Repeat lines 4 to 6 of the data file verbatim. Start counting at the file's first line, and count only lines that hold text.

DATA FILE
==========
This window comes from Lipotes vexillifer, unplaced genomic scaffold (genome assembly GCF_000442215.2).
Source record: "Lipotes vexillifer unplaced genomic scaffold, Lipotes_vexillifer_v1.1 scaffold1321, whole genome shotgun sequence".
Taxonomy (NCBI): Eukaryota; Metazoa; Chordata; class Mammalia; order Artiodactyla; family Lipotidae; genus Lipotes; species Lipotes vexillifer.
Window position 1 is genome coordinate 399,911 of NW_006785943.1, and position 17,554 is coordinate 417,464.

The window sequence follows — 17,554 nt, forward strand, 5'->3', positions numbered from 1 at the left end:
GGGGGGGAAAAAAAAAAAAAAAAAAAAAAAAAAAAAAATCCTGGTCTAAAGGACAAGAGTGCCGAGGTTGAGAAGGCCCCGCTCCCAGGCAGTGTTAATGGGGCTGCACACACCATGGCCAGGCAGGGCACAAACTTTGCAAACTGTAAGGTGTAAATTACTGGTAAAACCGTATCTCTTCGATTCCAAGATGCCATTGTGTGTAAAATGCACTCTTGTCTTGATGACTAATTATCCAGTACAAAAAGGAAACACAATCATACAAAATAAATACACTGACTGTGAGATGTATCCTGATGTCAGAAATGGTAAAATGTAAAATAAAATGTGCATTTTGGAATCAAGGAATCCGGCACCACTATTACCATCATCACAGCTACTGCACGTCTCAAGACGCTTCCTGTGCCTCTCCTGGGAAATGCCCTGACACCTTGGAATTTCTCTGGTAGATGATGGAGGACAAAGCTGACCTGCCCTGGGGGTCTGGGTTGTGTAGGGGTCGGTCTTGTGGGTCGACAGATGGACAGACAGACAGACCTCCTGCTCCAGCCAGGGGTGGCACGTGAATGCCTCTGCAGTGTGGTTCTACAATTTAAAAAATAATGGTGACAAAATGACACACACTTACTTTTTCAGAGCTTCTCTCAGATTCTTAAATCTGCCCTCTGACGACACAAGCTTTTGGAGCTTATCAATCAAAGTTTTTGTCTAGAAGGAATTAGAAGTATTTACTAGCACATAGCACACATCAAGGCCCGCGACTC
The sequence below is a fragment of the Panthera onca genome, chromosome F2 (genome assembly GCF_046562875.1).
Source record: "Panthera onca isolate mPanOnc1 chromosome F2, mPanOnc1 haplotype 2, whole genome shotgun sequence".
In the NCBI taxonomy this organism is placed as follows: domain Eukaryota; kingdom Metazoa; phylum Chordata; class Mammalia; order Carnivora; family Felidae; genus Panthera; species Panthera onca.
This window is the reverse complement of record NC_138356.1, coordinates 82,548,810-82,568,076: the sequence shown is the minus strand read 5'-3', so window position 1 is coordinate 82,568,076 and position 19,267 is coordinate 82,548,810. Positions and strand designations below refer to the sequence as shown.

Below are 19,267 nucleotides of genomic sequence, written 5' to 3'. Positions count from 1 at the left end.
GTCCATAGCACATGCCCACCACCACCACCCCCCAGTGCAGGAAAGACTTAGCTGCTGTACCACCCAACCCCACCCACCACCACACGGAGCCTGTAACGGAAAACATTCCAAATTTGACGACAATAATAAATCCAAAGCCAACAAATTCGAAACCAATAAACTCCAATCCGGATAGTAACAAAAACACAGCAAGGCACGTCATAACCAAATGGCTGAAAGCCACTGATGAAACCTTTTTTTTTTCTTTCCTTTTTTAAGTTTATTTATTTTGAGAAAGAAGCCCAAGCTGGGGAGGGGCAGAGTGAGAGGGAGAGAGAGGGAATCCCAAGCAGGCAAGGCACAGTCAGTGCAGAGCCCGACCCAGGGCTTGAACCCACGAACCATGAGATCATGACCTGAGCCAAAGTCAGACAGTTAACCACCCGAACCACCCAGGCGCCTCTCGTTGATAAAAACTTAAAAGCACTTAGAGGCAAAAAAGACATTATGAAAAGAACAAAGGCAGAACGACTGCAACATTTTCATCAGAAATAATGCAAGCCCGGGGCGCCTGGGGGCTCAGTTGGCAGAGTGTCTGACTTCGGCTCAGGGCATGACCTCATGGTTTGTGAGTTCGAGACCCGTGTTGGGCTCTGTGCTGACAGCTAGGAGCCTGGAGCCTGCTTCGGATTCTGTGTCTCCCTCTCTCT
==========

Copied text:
Window position 1 is genome coordinate 399,911 of NW_006785943.1, and position 17,554 is coordinate 417,464.

The window sequence follows — 17,554 nt, forward strand, 5'->3', positions numbered from 1 at the left end:
GGGGGGGAAAAAAAAAAAAAAAAAAAAAAAAAAAAAAATCCTGGTCTAAAGGACAAGAGTGCCGAGGTTGAGAAGGCCCCGCTCCCAGGCAGTGTTAATGGGGCTGCACACACCATGGCCAGGCAGGGCACAAACTTTGCAAACTGTAAGGTGTAAATTACTGGTAAAACCGTATCTCTTCGATTCCAAGATGCCATTGTGTGTAAAATGCACTCTTGTCTTGATGACTAATTATCCAGTACAAAAAGGAAACACAATCATACAAAATAAATACACTGACTGTGAGATGTATCCTGATGTCAGAAATGGTAAAATGTAAAATAAAATGTGCATTTTGGAATCAAGGAATCCGGCACCACTATTACCATCATCACAGCTACTGCACGTCTCAAGACGCTTCCTGTGCCTCTCCTGGGAAATGCCCTGACACCTTGGAATTTCTCTGGTAGATGATGGAGGACAAAGCTGACCTGCCCTGGGGGTCTGGGTTGTGTAGGGGTCGGTCTTGTGGGTCGACAGATGGACAGACAGACAGACCTCCTGCTCCAGCCAGGGGTGGCACGTGAATGCCTCTGCAGTGTGGTTCTACAATTTAAAAAATAATGGTGACAAAATGACACACACTTACTTTTTCAGAGCTTCTCTCAGATTCTTAAATCTGCCCTCTGACGACACAAGCTTTTGGAGCTTATCAATCAAAGTTTTTGTCTAGAAGGAATTAGAAGTATTTACTAGCACATAGCACACATCAAGGCCCGCGACTC